Monster of the Day #62

Man, I love the ’50s.  Not quite up there with Harryhausen’s, but considering the film’s entire budget was probably under 50 grand, you’ve got to take your hat off.  Quickly, now, the drawn butter!

  • Ericb

    Loved this movie as a kid. I think this is one of the first monster movies I saw. I was a very little kid who was loved bugs and crabs and my mother pointed this movie out in the TV listings and, wala, I discovered Saturday afternoon monster movies.

  • A potentially awesome movie sadly spoiled for me as a kid by the idiotic concept to make the monsters “cooler” by amking them immune to gunfire not because they are giant armored crustaceans, but by having them be soft and porouds so bullets pass “through” them as though through jello. Alas. Even as a tad I called shenanigans.

  • The Rev. D.D.

    Giant decapitating crabs and yet I’ve never seen this.

    Something is seriously wrong here.

  • Ericb

    Giant decapitating crabs with French and German accents.

  • Rock Baker

    Ah, Attack of the Crab Monsters, near perfect example of 50s drive-in Americana! All the elements are here: the title, the monsters, the cast that includes Richard Garland, Pamela Duncan, and Russell Johnson, the Ronald Stein music, the incredible poster art, a secluded setting with soldiers and scientists, a-bomb stock footage, a script with more imagination in one scene than most Hollywood fare today sports in a two-hour running time, a lean quick-to-the-point pace. Even the more goofy elements here only add to the charm when it could’ve been just plain silly. The thing that knocked me for a loop when I finally got to see it was that it WASN’T an AIP film, but one Corman directed for Allied Artists.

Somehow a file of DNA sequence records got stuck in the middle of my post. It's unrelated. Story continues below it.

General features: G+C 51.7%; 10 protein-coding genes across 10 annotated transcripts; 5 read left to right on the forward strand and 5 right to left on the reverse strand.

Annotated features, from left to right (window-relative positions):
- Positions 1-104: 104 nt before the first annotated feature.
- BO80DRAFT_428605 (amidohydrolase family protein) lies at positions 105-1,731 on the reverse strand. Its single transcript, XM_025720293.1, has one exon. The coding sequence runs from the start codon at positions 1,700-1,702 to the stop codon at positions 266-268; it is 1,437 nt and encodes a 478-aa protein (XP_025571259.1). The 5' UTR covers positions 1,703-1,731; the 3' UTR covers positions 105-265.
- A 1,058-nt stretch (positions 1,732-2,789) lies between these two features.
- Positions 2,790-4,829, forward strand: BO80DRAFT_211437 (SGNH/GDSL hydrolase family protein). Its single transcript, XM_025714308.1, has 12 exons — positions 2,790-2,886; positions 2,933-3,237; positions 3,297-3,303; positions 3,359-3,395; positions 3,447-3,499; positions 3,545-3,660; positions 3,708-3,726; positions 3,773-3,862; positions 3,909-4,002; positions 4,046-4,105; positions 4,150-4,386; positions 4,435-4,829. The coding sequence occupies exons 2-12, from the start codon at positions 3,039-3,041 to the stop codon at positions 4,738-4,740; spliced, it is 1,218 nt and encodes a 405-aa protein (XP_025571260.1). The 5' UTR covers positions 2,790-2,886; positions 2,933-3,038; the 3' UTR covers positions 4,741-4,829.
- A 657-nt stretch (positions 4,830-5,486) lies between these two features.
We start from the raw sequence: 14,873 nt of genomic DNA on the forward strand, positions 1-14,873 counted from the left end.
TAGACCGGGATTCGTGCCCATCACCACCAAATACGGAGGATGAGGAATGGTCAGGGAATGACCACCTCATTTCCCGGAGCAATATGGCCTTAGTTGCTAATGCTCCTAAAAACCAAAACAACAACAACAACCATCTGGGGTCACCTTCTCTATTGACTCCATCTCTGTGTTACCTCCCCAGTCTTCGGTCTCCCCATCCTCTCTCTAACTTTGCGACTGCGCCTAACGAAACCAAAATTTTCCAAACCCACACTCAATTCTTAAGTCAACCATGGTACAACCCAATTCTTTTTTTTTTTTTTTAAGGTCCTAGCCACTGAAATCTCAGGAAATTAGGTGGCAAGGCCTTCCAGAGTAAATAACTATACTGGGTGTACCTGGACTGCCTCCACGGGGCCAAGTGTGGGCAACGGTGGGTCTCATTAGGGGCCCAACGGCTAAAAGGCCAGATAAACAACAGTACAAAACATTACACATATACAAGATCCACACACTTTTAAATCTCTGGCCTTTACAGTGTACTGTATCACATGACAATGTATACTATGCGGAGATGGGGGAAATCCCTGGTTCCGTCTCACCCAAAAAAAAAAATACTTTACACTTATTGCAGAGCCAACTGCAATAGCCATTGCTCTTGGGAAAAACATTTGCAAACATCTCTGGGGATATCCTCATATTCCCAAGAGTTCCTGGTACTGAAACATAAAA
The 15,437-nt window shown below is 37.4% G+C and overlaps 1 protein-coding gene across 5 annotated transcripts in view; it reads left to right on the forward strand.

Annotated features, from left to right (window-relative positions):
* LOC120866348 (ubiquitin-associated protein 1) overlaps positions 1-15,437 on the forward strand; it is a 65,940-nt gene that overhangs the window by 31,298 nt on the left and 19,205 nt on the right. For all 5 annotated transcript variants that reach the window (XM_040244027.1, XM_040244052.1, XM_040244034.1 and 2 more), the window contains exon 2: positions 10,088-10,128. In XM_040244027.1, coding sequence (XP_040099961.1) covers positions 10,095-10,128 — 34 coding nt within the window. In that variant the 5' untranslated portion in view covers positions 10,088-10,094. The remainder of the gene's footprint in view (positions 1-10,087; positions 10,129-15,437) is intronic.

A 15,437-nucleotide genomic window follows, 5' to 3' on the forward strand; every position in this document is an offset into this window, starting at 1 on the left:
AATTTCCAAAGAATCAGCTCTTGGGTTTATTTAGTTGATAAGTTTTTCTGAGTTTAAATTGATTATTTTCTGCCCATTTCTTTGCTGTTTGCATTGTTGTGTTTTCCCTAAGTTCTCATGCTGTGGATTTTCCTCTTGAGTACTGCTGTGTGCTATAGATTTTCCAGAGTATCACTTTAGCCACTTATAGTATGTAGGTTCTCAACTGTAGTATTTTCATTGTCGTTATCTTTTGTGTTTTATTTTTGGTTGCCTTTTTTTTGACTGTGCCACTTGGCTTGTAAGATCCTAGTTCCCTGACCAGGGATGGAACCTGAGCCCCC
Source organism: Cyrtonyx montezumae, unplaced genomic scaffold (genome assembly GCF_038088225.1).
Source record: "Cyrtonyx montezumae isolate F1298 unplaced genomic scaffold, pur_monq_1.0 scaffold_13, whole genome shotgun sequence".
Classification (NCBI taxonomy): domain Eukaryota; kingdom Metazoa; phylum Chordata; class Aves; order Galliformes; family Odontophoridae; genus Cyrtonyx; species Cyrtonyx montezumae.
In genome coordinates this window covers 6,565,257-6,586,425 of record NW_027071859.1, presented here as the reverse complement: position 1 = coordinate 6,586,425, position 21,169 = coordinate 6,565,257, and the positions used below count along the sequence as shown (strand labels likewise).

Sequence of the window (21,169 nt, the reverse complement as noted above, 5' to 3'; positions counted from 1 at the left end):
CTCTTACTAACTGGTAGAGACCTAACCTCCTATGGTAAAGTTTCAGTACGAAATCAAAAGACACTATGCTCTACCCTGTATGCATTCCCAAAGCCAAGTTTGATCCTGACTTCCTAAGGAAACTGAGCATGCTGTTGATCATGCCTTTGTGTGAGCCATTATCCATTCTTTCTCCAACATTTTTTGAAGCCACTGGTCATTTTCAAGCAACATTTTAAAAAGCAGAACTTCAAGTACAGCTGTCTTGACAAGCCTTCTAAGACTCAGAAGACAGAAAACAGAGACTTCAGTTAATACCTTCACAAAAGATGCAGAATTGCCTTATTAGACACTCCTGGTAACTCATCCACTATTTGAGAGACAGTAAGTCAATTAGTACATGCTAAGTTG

• GalaxyJane

    Thanks for the info Rock, I always just assumed it was an AIP pic, never made the AA connection.

  • Rock Baker

    You’re welcome! I think that’s a common mistake, since Crab Monsters just has such an AIP feel. Not Of This Earth was also an AA pic that strongly echoed AIP.

    Another bit of trivia about Crab Monsters, footage from it was playing in a theater featured in It’s A Bikini World -an Allied copy of AIP’s popular Beach Party cycle that even featured series vets Tommy Kirk and Deborah Wally. The pair would co-star in an actual AIP beach film, Ghost in the Invisible Bikini. I know no one cares about that, but there you go. Years later, Attack of the Crab Monsters was playing on TV in Chopping Mall (a.k.a. Killbots), which gave me my first glimpse of Corman’s 1957 epic (which I believe was actually his highest grossing picture of the decade).